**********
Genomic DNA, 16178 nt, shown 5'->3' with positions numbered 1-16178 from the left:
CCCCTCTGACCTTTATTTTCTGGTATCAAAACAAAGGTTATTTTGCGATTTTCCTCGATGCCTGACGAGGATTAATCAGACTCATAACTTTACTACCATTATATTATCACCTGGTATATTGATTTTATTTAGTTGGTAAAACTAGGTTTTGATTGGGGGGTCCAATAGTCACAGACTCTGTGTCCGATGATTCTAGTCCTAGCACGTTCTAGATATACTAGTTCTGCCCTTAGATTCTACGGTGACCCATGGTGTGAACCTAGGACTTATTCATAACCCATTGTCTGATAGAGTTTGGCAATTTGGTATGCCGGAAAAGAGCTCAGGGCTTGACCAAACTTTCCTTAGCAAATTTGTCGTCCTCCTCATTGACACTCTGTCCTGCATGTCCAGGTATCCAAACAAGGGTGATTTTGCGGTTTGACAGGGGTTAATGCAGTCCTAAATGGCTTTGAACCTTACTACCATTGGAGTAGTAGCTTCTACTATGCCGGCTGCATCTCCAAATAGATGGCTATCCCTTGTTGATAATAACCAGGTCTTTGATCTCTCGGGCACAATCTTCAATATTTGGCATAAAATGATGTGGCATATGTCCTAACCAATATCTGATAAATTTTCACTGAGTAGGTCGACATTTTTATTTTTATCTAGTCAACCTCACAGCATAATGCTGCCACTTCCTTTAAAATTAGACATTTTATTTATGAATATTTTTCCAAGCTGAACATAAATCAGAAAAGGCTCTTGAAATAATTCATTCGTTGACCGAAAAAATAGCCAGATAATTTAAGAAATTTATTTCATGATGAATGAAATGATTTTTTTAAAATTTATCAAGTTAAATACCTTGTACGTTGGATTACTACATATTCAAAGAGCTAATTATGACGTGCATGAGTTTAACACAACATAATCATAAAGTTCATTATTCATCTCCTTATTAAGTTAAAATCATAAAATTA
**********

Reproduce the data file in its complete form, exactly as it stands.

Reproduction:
Genomic DNA, 16178 nt, shown 5'->3' with positions numbered 1-16178 from the left:
CCCCTCTGACCTTTATTTTCTGGTATCAAAACAAAGGTTATTTTGCGATTTTCCTCGATGCCTGACGAGGATTAATCAGACTCATAACTTTACTACCATTATATTATCACCTGGTATATTGATTTTATTTAGTTGGTAAAACTAGGTTTTGATTGGGGGGTCCAATAGTCACAGACTCTGTGTCCGATGATTCTAGTCCTAGCACGTTCTAGATATACTAGTTCTGCCCTTAGATTCTACGGTGACCCATGGTGTGAACCTAGGACTTATTCATAACCCATTGTCTGATAGAGTTTGGCAATTTGGTATGCCGGAAAAGAGCTCAGGGCTTGACCAAACTTTCCTTAGCAAATTTGTCGTCCTCCTCATTGACACTCTGTCCTGCATGTCCAGGTATCCAAACAAGGGTGATTTTGCGGTTTGACAGGGGTTAATGCAGTCCTAAATGGCTTTGAACCTTACTACCATTGGAGTAGTAGCTTCTACTATGCCGGCTGCATCTCCAAATAGATGGCTATCCCTTGTTGATAATAACCAGGTCTTTGATCTCTCGGGCACAATCTTCAATATTTGGCATAAAATGATGTGGCATATGTCCTAACCAATATCTGATAAATTTTCACTGAGTAGGTCGACATTTTTATTTTTATCTAGTCAACCTCACAGCATAATGCTGCCACTTCCTTTAAAATTAGACATTTTATTTATGAATATTTTTCCAAGCTGAACATAAATCAGAAAAGGCTCTTGAAATAATTCATTCGTTGACCGAAAAAATAGCCAGATAATTTAAGAAATTTATTTCATGATGAATGAAATGATTTTTTTAAAATTTATCAAGTTAAATACCTTGTACGTTGGATTACTACATATTCAAAGAGCTAATTATGACGTGCATGAGTTTAACACAACATAATCATAAAGTTCATTATTCATCTCCTTATTAAGTTAAAATCATAAAATTA